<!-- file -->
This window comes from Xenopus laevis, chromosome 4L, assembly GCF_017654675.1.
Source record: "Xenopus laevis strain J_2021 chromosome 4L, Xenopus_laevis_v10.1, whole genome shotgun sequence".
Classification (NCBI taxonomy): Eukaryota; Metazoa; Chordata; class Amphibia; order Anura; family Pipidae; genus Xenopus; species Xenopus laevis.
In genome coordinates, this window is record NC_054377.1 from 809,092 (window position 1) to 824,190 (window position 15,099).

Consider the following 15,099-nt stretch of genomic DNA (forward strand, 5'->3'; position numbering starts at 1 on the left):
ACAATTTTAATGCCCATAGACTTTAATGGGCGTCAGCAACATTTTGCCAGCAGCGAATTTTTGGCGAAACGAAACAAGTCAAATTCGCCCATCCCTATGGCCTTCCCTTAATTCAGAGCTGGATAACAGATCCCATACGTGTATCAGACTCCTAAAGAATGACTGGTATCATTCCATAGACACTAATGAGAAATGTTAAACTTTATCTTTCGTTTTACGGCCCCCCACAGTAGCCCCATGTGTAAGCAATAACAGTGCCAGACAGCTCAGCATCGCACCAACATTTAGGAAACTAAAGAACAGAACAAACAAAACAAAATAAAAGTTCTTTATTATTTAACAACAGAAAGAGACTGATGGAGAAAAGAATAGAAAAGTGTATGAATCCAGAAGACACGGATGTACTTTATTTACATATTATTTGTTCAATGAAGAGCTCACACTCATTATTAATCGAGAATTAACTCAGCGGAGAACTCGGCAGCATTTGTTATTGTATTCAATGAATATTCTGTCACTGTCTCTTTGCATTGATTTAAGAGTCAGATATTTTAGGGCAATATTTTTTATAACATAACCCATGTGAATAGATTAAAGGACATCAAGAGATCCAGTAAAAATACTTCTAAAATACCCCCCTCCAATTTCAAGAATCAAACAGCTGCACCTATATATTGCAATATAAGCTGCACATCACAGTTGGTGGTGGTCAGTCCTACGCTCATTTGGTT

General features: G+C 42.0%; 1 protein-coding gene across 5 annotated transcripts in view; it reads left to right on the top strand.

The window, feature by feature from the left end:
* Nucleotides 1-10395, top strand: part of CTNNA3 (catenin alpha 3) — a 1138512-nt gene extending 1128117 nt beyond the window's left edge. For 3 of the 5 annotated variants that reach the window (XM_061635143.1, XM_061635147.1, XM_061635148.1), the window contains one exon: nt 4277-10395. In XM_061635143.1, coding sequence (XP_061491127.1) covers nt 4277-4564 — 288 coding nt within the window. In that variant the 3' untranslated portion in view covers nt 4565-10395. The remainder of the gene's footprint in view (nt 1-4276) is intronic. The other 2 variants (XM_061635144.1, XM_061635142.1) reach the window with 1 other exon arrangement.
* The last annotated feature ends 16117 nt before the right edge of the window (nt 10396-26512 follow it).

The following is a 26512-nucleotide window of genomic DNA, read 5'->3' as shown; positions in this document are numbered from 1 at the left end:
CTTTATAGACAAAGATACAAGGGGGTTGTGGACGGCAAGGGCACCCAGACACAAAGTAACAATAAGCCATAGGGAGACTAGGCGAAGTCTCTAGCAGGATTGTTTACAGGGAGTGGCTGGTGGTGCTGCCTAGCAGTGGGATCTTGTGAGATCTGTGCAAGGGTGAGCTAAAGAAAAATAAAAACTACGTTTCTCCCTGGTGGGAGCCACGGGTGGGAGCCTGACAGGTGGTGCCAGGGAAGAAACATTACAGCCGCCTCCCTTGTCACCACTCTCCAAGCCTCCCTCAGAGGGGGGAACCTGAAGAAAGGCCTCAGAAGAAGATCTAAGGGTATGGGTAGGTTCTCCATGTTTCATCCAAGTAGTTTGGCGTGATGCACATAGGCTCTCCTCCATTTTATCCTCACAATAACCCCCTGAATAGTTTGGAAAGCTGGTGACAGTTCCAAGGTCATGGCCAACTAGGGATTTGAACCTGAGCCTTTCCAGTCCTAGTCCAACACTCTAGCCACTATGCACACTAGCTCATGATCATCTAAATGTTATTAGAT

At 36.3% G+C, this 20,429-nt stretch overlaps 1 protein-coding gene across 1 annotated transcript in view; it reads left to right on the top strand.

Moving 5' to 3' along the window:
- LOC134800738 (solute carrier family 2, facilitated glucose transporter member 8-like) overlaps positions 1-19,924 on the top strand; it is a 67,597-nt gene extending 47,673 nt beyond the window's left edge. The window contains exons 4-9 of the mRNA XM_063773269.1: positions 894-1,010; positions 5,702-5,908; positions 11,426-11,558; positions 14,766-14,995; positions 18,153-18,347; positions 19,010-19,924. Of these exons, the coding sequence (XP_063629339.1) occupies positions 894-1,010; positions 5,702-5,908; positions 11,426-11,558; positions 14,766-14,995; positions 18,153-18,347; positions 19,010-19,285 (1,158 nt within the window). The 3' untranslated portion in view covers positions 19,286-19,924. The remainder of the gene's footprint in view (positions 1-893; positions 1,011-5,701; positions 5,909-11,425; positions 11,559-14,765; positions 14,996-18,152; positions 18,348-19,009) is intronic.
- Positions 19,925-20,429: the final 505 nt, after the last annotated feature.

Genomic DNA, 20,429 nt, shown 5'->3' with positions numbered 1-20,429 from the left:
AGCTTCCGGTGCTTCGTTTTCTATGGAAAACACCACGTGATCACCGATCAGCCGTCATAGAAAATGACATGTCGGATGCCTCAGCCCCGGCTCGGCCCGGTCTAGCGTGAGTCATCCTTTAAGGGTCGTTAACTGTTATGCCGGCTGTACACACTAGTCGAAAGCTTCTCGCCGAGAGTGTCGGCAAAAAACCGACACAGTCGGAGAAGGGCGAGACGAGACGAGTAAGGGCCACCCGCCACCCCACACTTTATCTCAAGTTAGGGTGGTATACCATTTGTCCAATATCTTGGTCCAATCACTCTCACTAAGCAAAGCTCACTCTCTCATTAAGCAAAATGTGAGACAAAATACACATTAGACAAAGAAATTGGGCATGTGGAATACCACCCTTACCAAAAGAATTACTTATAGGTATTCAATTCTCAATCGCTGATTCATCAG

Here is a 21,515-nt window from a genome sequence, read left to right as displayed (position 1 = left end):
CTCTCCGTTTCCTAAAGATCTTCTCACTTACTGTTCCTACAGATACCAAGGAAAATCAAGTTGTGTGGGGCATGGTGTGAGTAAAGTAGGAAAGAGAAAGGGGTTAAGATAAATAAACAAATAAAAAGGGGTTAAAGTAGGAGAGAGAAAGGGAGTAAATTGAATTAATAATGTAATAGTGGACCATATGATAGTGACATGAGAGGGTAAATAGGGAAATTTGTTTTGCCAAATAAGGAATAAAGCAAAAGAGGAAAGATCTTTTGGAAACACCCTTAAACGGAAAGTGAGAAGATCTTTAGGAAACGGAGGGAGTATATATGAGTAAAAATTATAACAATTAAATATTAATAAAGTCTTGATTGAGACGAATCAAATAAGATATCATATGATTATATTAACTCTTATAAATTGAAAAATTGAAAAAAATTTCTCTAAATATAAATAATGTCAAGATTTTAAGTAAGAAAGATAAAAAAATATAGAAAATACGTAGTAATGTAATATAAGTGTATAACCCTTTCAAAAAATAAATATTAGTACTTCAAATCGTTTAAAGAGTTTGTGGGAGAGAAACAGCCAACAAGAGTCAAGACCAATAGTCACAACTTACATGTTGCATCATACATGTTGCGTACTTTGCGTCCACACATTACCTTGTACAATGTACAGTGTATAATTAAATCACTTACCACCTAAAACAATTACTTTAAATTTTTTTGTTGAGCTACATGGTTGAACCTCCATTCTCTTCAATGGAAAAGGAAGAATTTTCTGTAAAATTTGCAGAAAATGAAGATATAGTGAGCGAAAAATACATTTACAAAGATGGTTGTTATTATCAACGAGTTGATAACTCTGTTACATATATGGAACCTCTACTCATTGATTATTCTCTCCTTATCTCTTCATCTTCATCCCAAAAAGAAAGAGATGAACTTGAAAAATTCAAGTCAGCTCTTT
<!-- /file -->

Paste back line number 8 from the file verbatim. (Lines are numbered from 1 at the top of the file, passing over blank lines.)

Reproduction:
The window, feature by feature from the left end: